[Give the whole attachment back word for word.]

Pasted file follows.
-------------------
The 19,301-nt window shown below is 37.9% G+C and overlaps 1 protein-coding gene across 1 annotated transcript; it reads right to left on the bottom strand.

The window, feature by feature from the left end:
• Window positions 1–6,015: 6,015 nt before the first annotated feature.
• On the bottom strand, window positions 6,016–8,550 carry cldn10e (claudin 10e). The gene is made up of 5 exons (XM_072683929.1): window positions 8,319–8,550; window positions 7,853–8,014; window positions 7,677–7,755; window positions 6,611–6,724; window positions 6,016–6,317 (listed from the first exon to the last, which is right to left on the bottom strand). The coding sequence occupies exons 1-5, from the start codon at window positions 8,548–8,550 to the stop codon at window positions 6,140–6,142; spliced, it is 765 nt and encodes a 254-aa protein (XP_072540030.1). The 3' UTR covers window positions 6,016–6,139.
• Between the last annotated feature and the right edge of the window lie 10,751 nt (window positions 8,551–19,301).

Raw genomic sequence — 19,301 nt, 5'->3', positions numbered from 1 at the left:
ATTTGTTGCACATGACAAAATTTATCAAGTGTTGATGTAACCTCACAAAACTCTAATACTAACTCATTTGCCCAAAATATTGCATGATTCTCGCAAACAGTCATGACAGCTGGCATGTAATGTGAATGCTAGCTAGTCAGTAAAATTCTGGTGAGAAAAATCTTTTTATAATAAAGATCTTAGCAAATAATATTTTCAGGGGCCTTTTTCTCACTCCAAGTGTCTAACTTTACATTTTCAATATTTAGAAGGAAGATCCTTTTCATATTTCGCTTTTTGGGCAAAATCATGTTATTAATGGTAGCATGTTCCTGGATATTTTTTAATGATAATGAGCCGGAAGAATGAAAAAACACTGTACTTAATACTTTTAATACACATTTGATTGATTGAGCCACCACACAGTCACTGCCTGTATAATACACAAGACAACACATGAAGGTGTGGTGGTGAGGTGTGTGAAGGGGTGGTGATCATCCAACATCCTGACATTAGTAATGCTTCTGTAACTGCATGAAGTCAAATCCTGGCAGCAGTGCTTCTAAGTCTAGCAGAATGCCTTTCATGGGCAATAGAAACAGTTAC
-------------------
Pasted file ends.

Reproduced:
The 19,301-nt window shown below is 37.9% G+C and overlaps 1 protein-coding gene across 1 annotated transcript; it reads right to left on the bottom strand.

The window, feature by feature from the left end:
• Window positions 1–6,015: 6,015 nt before the first annotated feature.
• On the bottom strand, window positions 6,016–8,550 carry cldn10e (claudin 10e). The gene is made up of 5 exons (XM_072683929.1): window positions 8,319–8,550; window positions 7,853–8,014; window positions 7,677–7,755; window positions 6,611–6,724; window positions 6,016–6,317 (listed from the first exon to the last, which is right to left on the bottom strand). The coding sequence occupies exons 1-5, from the start codon at window positions 8,548–8,550 to the stop codon at window positions 6,140–6,142; spliced, it is 765 nt and encodes a 254-aa protein (XP_072540030.1). The 3' UTR covers window positions 6,016–6,139.
• Between the last annotated feature and the right edge of the window lie 10,751 nt (window positions 8,551–19,301).

Raw genomic sequence — 19,301 nt, 5'->3', positions numbered from 1 at the left:
ATTTGTTGCACATGACAAAATTTATCAAGTGTTGATGTAACCTCACAAAACTCTAATACTAACTCATTTGCCCAAAATATTGCATGATTCTCGCAAACAGTCATGACAGCTGGCATGTAATGTGAATGCTAGCTAGTCAGTAAAATTCTGGTGAGAAAAATCTTTTTATAATAAAGATCTTAGCAAATAATATTTTCAGGGGCCTTTTTCTCACTCCAAGTGTCTAACTTTACATTTTCAATATTTAGAAGGAAGATCCTTTTCATATTTCGCTTTTTGGGCAAAATCATGTTATTAATGGTAGCATGTTCCTGGATATTTTTTAATGATAATGAGCCGGAAGAATGAAAAAACACTGTACTTAATACTTTTAATACACATTTGATTGATTGAGCCACCACACAGTCACTGCCTGTATAATACACAAGACAACACATGAAGGTGTGGTGGTGAGGTGTGTGAAGGGGTGGTGATCATCCAACATCCTGACATTAGTAATGCTTCTGTAACTGCATGAAGTCAAATCCTGGCAGCAGTGCTTCTAAGTCTAGCAGAATGCCTTTCATGGGCAATAGAAACAGTTAC